The Bank of France, wisely admonished by its founder, Napoleon, to make sure France was always a creditor country, was so replete with reserves it made England a 500 million franc loan (in 1915 numbers) at the onset of the World War I. Switzerland, perhaps the last “19th-century-style” hold-out today with unlimited-liability private bankers and strict debt-ceiling legislation, also required high standards of its National Bank, founded in 1907. By the 1930s that country had higher banking reserves than the US; the Swiss franc was never explicitly devalued, unlike nearly every other Western nation’s currency, and the country’s domestic price level remained the most stable in the world.
For a time, the disciplined mindset of these banks found its way across the Atlantic, where the idea of a central bank had been long the subject of hot debate in the US. The economist H. Parker Willis, writing about the controversy in The Journal of the Proceedings of the Academy of Political Science, October 1913, admonished: “The Federal Reserve banks are to be ‘bankers’ banks,’ and they are intended to do for the banker what he himself does for the public.”
At first, the advice was heeded: in September 1916, almost two years after its founding on December 23,1913, the fledgling Fed worked out an amendment to its gold policy on the basis of a very conservative view of credit. This new policy sought to restrain “the undue and unnecessary expansion of credit,” wrote Fed board member Miller, in an article for The American Economic Review, in June 1921.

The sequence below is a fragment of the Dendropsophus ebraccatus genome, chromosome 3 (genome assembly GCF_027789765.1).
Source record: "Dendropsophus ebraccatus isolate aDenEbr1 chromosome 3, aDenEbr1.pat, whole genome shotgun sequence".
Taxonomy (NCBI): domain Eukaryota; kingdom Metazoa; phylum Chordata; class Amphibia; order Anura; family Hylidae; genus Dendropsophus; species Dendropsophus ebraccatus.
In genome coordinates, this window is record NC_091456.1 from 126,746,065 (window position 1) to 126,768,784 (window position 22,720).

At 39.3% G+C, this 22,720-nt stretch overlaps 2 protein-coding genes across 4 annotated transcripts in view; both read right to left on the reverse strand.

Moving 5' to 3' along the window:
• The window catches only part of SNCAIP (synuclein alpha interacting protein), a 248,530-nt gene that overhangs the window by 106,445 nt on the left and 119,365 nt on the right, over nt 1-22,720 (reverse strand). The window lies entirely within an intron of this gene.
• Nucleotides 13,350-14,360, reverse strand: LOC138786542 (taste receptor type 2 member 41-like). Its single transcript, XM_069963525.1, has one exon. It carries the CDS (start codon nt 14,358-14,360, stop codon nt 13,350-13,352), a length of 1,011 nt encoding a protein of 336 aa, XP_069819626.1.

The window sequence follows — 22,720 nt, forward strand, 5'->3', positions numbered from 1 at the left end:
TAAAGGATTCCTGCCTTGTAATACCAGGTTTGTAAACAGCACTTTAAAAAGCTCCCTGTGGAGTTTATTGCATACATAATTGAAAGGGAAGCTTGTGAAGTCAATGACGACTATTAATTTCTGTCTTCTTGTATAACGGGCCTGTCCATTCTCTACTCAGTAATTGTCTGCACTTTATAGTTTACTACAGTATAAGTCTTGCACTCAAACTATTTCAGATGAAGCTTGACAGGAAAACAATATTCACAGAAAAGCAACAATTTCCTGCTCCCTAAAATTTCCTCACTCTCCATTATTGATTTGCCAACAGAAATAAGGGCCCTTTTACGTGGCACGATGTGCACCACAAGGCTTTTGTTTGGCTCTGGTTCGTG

The Bank of Russia, during the second half of the nineteenth century steered itself through the Crimean War, the Russo-Turkish War, the Russo-Japanese War, impending Balkan wars — not to mention all that was to follow — and managed to emerge with sound fiscal policies and massive gold reserves. According to The Economist of May 20, 1899, Russian holdings were 95 million pounds sterling of gold, while the Bank of France held 78 million sterling worth. (Austria-Hungary held 30 million sterling worth of gold and the Bank of England 30 million sterling worth of both gold and silver.) “Russia up to the very moment of rupture [with Japan, 1904–1905], was working imperturbably at the progressive consolidation of her finances,” reported Karl Helfferich of the University of Berlin, at a meeting of The Royal Economic Society [UK] in December 1904. “Even in years of industrial crises and defective harvest, her foreign trade showed an excess of exports over imports more than sufficient to compensate payments sent abroad. And, as guarantee her monetary system she has succeeded in a amassing and maintaining a vast reserve of gold.”
These banks, in turn, drew on the medieval/Renaissance and Baroque-era banking traditions of the Hanseatic League, the Bank of Venice, and Amsterdam banks. Payment-on-demand “in good and heavy gold” was like a blood-oath binding the banker-client relationship. The transfer of credit “did not arise from any such substitution of credit for money,” noted Charles F. Dunbar, in The Quarterly Journal of Economics of April 1892, “but from the simple fact that the transfer in-bank saved the necessity of counting coin and manual delivery of every transaction.”
Bankers were forbidden to deal in certain commodities, could not make loans or create credit for the purchase of such commodities, and forbade both foreigners and citizens from buying silver on credit unless the same amount in cash was in the bank. According to Dunbar, a Venetian law of 1403 on reserve requirements became the basis of US banking law on the deposits of public securities in the late 1800s.